I have now been writing for YW magazine for over 10 years. I started out by publishing a series of articles on a model of personal change, and since then I have published umpteen articles on a wide variety of topics, including many book reviews. I am ever grateful to the YW team for their openness and flexibility when I approach them with new ideas. They have been extremely supportive.

Here is my most recent article for YW on how to set a collaborative tone in your workplace. I’d love to know what you think. Feel free to leave me a comment on my blog or on my Facebook page, and feel free to write to Your Workplace to share your thoughts there too – they would love to hear from you!

Thank you YW for being a collaborative partner!

You can view my writing here: YW18-1_16_sansom

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Posted in Positive Interventions, positive relationships, positive workplaces

The inspiration of tidying up

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With a new year comes resolutions, and even though I resolved many years ago that I wouldn’t make any more new year’s resolutions, I found myself this year drawn into setting a new direction for 2016. Essentially, this direction involves doing less, getting more sleep, and scaling back. So when a colleague loaned me a copy of The Life-Changing Magic of Tidying Up by Marie Kondo, I found a lot of synergy and alignment with my new direction for 2016.

If you have not heard of this book, I can give you the essence in a nutshell:

  • organize by category (e.g. all clothes first) rather than by room
  • physically empty all of the places (e.g. closets, dressers) that you wish to tidy
  • hold each item in your hand and ask yourself “Does it bring me joy?”
  • if it brings you joy, keep it
  • if it does not bring you joy, it goes out the door (Kondo often talks about “garbage bags” but really, there are so many donation sites that would be happy to take it from you)

Now, Kondo goes into many more details than this and if you really want to know about how she suggests you fold your socks, go ahead. However, the essence for me from this book wasn’t in the details, but rather in the concepts that she suggest you embrace.

Firstly, I am taken very much by her notion of joy – does something tangible bring me joy? Well I’m not by nature a joyful person, but there are things that I own that do make me smile, bring back memories or just spark my heart. I can’t say what these all have in common, but yes, things can bring me joy and I’m very happy to keep them. This notion made me look at my other possessions in a different light and even though I’m pretty good about discarding items that I no longer use, now I am even more disciplined and thoughtful about what stays and what goes.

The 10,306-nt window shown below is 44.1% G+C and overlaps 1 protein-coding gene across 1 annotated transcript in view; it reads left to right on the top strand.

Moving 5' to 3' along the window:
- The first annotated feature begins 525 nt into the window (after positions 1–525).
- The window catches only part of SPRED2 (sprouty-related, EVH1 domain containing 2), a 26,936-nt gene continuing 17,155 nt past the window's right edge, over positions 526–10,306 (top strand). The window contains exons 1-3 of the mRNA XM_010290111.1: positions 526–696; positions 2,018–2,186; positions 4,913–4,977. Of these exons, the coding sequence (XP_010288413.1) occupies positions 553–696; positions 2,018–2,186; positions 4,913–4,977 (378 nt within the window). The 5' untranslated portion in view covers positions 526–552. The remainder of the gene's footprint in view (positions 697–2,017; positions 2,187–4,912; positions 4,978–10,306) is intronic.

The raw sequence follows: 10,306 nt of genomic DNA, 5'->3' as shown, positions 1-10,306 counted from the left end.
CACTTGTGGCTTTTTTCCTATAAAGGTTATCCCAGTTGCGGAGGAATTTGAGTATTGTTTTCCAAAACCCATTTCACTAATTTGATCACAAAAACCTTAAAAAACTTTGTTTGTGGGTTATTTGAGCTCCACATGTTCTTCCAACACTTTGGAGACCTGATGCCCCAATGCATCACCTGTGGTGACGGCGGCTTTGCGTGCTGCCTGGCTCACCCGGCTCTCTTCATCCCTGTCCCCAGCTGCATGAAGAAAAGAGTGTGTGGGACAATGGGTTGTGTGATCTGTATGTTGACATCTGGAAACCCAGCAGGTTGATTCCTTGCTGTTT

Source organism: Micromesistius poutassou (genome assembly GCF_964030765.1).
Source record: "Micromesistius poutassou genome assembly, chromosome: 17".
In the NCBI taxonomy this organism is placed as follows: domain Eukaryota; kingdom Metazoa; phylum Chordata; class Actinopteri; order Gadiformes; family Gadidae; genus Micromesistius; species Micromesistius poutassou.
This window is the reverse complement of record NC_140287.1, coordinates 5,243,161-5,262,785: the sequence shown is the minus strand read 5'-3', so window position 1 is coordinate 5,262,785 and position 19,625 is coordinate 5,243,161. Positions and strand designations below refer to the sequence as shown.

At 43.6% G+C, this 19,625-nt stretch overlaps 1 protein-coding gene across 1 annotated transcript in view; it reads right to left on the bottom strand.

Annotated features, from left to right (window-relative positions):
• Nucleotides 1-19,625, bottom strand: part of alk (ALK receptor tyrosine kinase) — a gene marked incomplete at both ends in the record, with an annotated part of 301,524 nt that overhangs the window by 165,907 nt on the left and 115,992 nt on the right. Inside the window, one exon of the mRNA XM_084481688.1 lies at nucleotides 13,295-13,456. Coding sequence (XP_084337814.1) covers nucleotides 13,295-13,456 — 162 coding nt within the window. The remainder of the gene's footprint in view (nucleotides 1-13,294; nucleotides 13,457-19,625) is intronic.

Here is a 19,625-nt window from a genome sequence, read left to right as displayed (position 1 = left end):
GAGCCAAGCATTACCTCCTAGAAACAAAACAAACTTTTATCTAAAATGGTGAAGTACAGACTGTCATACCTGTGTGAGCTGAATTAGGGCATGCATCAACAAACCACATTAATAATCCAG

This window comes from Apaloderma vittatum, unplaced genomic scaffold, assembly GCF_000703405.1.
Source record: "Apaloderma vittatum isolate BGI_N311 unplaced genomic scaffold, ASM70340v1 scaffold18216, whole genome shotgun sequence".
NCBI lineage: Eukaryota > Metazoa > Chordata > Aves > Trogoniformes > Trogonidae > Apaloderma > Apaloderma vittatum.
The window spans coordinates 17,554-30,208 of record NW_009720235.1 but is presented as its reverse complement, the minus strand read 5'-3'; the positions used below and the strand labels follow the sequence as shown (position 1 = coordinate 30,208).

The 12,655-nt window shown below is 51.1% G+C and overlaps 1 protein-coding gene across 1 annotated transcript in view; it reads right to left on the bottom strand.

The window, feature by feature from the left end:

Secondly, there is a theme of savouring throughout Kondo’s book. She recommends that, for example, at the end of the day you should empty your purse and thank each item for serving you throughout the day. She exudes gratitude (though she doesn’t use that word as far as I recall) for the things that she uses throughout the day. This also means that she treats them with respect (who else talks about the difficult job of socks??) and honour.

Finally, Kondo illustrates over and over again the importance of ritual. She has an entrance ritual when she comes home which is filled with honour, gratitude and tidiness as she replaces each item back in its proper place for the next time she needs it.

What I took away from this book was several principles of positive psychology, as well as direction to help  me live my life of “doing less” in 2016. With less clutter, Kondo says, comes more clarity. Certainly it’s my goal that reducing clutter in my work and personal life – be that things or be that tasks – will help me to focus on what is truly meaningful and essential to me and my well-being so that I can be there for others.

What’s your direction for 2016? keep-calm-and-do-less

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Posted in coaching, continued learning, positive psychology

What I’m writing about these days

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Hello all – hope that you are doing well! I’ve been keeping busy, in part, with writing for Your Workplace magazine. If you haven’t heard of them, I suggest you check them out at http://www.yourworkplace.ca/.

(And I realize that this is very short notice, but they also have a conference coming up in Toronto this week: http://www.yourworkplace.ca/conference/. They are also looking for volunteers for the conference, so reach out to them if you have some time to spare Sept 23 and 24th…)

Call for HR Volunteers

Here’s a sample of what I’ve been writing for them (click on the link below to download the pdf – totally yours for totally free!). I’d love to know what you think! Please post comments into the website forum or email me. Thanks and have a great week!

YW17-5_Sansom

Posted in Other, positive workplaces